# Rate equation of a radical

Consider the following elementary reaction mechanism where both the forward and reverse reaction mechanism are important $$\ce{CO + O2<-> CO2 + O}$$ $$\ce{O + H2O<-> OH + OH}$$ $$\ce{CO + OH<-> CO2 + H}$$ $$\ce{H + O2<-> OH + O}$$ How many chemical rate equations are need to determine the chemical evolution of a system defined by this mechanism? Write out the rate equation for the hydroxyl radical.

This question is from the book Introduction to Combustion: Concepts and Applications by Stephen R. Turns.

My answer to the second part is $$\frac{d[\ce{OH}]}{dt}=( k_{f_2}[\ce{O}][\ce{H2O}]+k_{r_3}[\ce{CO2}][\ce{H}]+ k_{f_4}[\ce{H}][\ce{O2}] ) - (k_{r_2}[\ce{OH}][\ce{OH}]+k_{f_3}[\ce{CO}][\ce{OH}] +k_{r_4}[\ce{OH}][\ce{O}])$$

Is this correct?

$$k_f$$ is the elementary forward rate coefficient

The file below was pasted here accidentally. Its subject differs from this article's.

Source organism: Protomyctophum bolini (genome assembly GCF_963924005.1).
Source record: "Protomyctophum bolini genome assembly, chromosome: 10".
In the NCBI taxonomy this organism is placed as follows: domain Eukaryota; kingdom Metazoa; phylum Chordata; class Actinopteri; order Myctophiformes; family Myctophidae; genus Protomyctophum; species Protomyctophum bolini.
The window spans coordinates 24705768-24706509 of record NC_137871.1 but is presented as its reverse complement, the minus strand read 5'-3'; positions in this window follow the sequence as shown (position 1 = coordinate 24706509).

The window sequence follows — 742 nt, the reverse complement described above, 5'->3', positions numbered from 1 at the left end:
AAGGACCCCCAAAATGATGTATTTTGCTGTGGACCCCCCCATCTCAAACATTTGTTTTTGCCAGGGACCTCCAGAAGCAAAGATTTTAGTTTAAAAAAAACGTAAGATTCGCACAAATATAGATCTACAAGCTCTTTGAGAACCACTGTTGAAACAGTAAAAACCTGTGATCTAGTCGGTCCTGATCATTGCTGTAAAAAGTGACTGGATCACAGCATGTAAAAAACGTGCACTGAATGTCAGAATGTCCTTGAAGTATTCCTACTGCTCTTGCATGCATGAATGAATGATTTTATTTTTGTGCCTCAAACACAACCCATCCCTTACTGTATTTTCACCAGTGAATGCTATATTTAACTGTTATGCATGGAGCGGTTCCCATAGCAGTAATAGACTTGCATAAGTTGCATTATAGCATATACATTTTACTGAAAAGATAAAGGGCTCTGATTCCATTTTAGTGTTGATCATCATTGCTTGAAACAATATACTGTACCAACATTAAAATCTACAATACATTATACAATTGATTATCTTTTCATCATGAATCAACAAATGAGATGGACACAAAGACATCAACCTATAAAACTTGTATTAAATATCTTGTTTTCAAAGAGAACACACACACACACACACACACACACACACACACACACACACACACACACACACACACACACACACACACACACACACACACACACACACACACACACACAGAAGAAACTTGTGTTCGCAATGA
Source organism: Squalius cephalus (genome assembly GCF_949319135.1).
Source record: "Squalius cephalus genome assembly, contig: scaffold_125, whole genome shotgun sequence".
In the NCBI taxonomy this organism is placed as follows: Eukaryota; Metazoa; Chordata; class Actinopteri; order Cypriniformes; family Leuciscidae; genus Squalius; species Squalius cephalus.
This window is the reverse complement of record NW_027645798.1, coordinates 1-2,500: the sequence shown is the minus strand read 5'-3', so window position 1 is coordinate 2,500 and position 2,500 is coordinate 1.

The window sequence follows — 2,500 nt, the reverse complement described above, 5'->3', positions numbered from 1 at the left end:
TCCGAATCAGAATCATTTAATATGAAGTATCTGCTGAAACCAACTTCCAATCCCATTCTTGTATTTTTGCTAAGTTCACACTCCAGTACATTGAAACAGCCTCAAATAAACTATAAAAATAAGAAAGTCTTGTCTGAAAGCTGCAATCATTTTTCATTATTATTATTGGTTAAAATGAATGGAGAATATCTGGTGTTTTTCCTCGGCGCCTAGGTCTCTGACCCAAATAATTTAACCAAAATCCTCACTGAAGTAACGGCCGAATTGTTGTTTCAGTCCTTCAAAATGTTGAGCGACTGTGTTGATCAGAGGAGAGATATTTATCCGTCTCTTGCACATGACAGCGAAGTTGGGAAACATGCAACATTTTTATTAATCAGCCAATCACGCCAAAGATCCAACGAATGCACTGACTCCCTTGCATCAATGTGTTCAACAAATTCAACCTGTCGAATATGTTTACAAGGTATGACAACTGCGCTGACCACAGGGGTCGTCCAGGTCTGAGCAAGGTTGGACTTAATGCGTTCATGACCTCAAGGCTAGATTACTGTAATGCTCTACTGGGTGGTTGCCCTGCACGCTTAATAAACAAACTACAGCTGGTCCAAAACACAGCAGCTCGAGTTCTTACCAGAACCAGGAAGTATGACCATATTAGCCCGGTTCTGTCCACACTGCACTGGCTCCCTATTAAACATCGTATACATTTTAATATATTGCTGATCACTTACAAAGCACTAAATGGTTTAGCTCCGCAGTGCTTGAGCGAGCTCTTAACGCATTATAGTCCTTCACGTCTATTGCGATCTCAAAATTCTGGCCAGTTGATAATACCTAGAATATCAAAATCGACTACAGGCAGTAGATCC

$$k_r$$ is the elementary reverse rate coefficient

[ ] refers to concentration

• Second reaction stems from first one so it also should be present in equation, afaik. – Mithoron Nov 24 '18 at 19:31
• Hei, second reaction is included in the rate equation I wrote – F.O Nov 24 '18 at 22:43
• I meant include first. Gah, language is such a terrible tool. – Mithoron Nov 24 '18 at 22:54
• Is there a difference between the rate equation and net reaction rate ? Because What I wrote is the net reaction rate and I have been told that my answer was wrong. – F.O Nov 25 '18 at 11:00
• I would have a factor of 2 in the two terms for reaction 2 in the OH balance. – Chet Miller Nov 25 '18 at 18:34